Malmesbury in Wiltshire…a town buzzing with vibrancy and charm, there is so much to discover!
History of Malmesbury
Malmesbury is full of history stretching back centuries. It’s a town with a story to tell. In 2012 a metal detectorist found The Malmesbury Coin Hoard in a field in Milbourne, Malmesbury. This is a rare collection of 1266 Roman coins within the remains of the original pot. The coins date from the early C4th century and are now being conserved. The Heritage Lottery Fund, the Association of Independent Museums, the Malmesbury Area Board and public donations have supported the project.
Close to the Cotswolds and nestled atop an old Iron Age hill fort, it is thought to be England’s oldest borough. Alfred the Great granted a Charter around 880. The Abbey, founded in 675, had the first church organ in England.
The Abbey was even the site of an early attempt at human flight! The monk, Elmer of Malmesbury flew a primitive hang glider from a tower.
Elmer was born in about 980 AD. As a young monk, he tried to make a flight from the tower of the Abbey in 1010. Elmer fastened wings to his arms and his feet, and jumped from the top of a tower, either a Saxon watchtower, or the old Abbey. Elmer watched Jackdaws in flight and learned how to make use of the currents of air to glide. He covered a distance of around a furlong (about 200 metres) before falling, breaking both his legs. He believed that he would have had more stability if he had provided himself with a tail. Elmer planned a refined attempt but the Abbot prevented it. Elmer lived a long life as a respected scholar and is now to be seen in a stained-glass window.
By 1066, the town was one of the most significant in England. It grew as a religious centre; the third Abbey on the site of the C12th Abbey had a 130m spire 7m taller than the spire of Salisbury Cathedral. The spire collapsed in the late C15th and the surviving part of the Abbey is now the parish church. Following this, the town’s reputation as a technical hub grew. It was the home of radar during WWII.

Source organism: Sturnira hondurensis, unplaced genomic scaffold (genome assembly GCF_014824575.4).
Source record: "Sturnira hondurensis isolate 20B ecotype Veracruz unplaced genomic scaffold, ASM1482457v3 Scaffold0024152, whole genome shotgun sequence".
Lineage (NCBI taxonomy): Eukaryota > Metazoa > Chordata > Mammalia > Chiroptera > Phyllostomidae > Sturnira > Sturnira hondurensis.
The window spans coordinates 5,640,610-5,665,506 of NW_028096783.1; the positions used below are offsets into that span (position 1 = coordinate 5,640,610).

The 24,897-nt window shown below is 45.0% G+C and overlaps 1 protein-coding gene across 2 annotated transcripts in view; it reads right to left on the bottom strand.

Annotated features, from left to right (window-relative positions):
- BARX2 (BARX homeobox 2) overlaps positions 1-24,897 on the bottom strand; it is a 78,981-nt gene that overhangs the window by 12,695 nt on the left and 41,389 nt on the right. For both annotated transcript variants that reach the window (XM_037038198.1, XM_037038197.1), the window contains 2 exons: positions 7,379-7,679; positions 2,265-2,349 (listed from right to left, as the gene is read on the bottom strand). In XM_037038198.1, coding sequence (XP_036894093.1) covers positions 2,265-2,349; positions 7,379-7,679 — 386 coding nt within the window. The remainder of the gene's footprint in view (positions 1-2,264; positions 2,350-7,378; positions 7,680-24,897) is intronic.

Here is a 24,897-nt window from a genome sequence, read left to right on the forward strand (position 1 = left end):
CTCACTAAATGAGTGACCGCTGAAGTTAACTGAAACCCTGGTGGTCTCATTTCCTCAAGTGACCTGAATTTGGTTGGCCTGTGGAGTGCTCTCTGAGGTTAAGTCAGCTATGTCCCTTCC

Things to see and do
Malmesbury is perfectly placed for an afternoon visit or day trip or you can base yourself here for a short break. Visitors can enjoy a guided walk or an exploration of the unique Abbey. A walking trail is available from the Tourist Information Centre. Athelstan Museum which has local artefacts and knowledge of local history is the place to start your visit. The Museum is named after the first ‘King of All England’ who is buried nearby.
The town is filled with historical architecture. Beside the Abbey Church and straddling the River Avon you will find the Abbey House Gardens, which boasts the UK’s largest collection of roses. It’s a spectacular five-acre garden with over 1,000 years of history and burial place of an English king. The plants have constant colour from March to November.
The Market Cross, dates back to the C15th. Discover the Old Courtroom and Almshouses or find out more at the Athelstan Museum or TIC at the Town Hall.
Visitors may also like Foxley Road Nurseries, a garden nursery on the outskirts of town. Take a trip to Hilditch Auctions, the UK’s leading catering equipment auction house. The general auction sales contain household goods, electronics, gardening tools and furniture and much more.